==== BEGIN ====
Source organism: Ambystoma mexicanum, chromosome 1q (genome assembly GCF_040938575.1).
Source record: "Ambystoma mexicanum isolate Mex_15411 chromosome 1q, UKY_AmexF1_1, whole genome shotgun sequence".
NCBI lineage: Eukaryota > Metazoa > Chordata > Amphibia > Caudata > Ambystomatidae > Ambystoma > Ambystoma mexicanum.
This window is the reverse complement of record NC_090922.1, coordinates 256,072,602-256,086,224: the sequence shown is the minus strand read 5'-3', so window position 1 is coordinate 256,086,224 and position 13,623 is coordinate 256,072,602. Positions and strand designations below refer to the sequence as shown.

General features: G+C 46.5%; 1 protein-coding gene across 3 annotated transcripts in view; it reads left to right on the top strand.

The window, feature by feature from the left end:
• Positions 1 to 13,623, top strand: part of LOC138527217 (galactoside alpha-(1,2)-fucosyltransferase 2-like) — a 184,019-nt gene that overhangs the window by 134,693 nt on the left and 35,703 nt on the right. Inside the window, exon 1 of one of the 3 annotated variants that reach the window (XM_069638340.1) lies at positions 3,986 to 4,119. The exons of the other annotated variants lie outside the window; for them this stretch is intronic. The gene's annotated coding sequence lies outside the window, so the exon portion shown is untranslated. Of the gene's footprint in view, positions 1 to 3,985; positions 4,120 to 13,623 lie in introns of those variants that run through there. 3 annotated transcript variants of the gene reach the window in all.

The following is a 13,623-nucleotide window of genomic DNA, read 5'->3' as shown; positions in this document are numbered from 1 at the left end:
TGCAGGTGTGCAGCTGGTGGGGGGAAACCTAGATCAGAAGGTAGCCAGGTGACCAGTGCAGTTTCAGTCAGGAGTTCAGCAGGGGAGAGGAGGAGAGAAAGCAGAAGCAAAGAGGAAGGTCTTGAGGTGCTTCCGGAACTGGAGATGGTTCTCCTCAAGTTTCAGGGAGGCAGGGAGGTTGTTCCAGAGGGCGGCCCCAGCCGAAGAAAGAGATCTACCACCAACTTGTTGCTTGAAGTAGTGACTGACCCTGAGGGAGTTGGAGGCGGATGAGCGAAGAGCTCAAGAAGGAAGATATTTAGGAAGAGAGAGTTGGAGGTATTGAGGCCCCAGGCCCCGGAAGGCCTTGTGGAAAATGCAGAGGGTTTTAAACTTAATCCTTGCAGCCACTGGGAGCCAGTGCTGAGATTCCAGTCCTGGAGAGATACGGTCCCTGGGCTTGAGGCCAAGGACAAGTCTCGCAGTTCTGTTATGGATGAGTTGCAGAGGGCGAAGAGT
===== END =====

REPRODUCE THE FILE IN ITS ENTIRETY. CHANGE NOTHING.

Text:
Source organism: Ambystoma mexicanum, chromosome 1q (genome assembly GCF_040938575.1).
Source record: "Ambystoma mexicanum isolate Mex_15411 chromosome 1q, UKY_AmexF1_1, whole genome shotgun sequence".
NCBI lineage: Eukaryota > Metazoa > Chordata > Amphibia > Caudata > Ambystomatidae > Ambystoma > Ambystoma mexicanum.
This window is the reverse complement of record NC_090922.1, coordinates 256,072,602-256,086,224: the sequence shown is the minus strand read 5'-3', so window position 1 is coordinate 256,086,224 and position 13,623 is coordinate 256,072,602. Positions and strand designations below refer to the sequence as shown.

General features: G+C 46.5%; 1 protein-coding gene across 3 annotated transcripts in view; it reads left to right on the top strand.

The window, feature by feature from the left end:
• Positions 1 to 13,623, top strand: part of LOC138527217 (galactoside alpha-(1,2)-fucosyltransferase 2-like) — a 184,019-nt gene that overhangs the window by 134,693 nt on the left and 35,703 nt on the right. Inside the window, exon 1 of one of the 3 annotated variants that reach the window (XM_069638340.1) lies at positions 3,986 to 4,119. The exons of the other annotated variants lie outside the window; for them this stretch is intronic. The gene's annotated coding sequence lies outside the window, so the exon portion shown is untranslated. Of the gene's footprint in view, positions 1 to 3,985; positions 4,120 to 13,623 lie in introns of those variants that run through there. 3 annotated transcript variants of the gene reach the window in all.

The following is a 13,623-nucleotide window of genomic DNA, read 5'->3' as shown; positions in this document are numbered from 1 at the left end:
TGCAGGTGTGCAGCTGGTGGGGGGAAACCTAGATCAGAAGGTAGCCAGGTGACCAGTGCAGTTTCAGTCAGGAGTTCAGCAGGGGAGAGGAGGAGAGAAAGCAGAAGCAAAGAGGAAGGTCTTGAGGTGCTTCCGGAACTGGAGATGGTTCTCCTCAAGTTTCAGGGAGGCAGGGAGGTTGTTCCAGAGGGCGGCCCCAGCCGAAGAAAGAGATCTACCACCAACTTGTTGCTTGAAGTAGTGACTGACCCTGAGGGAGTTGGAGGCGGATGAGCGAAGAGCTCAAGAAGGAAGATATTTAGGAAGAGAGAGTTGGAGGTATTGAGGCCCCAGGCCCCGGAAGGCCTTGTGGAAAATGCAGAGGGTTTTAAACTTAATCCTTGCAGCCACTGGGAGCCAGTGCTGAGATTCCAGTCCTGGAGAGATACGGTCCCTGGGCTTGAGGCCAAGGACAAGTCTCGCAGTTCTGTTATGGATGAGTTGCAGAGGGCGAAGAGT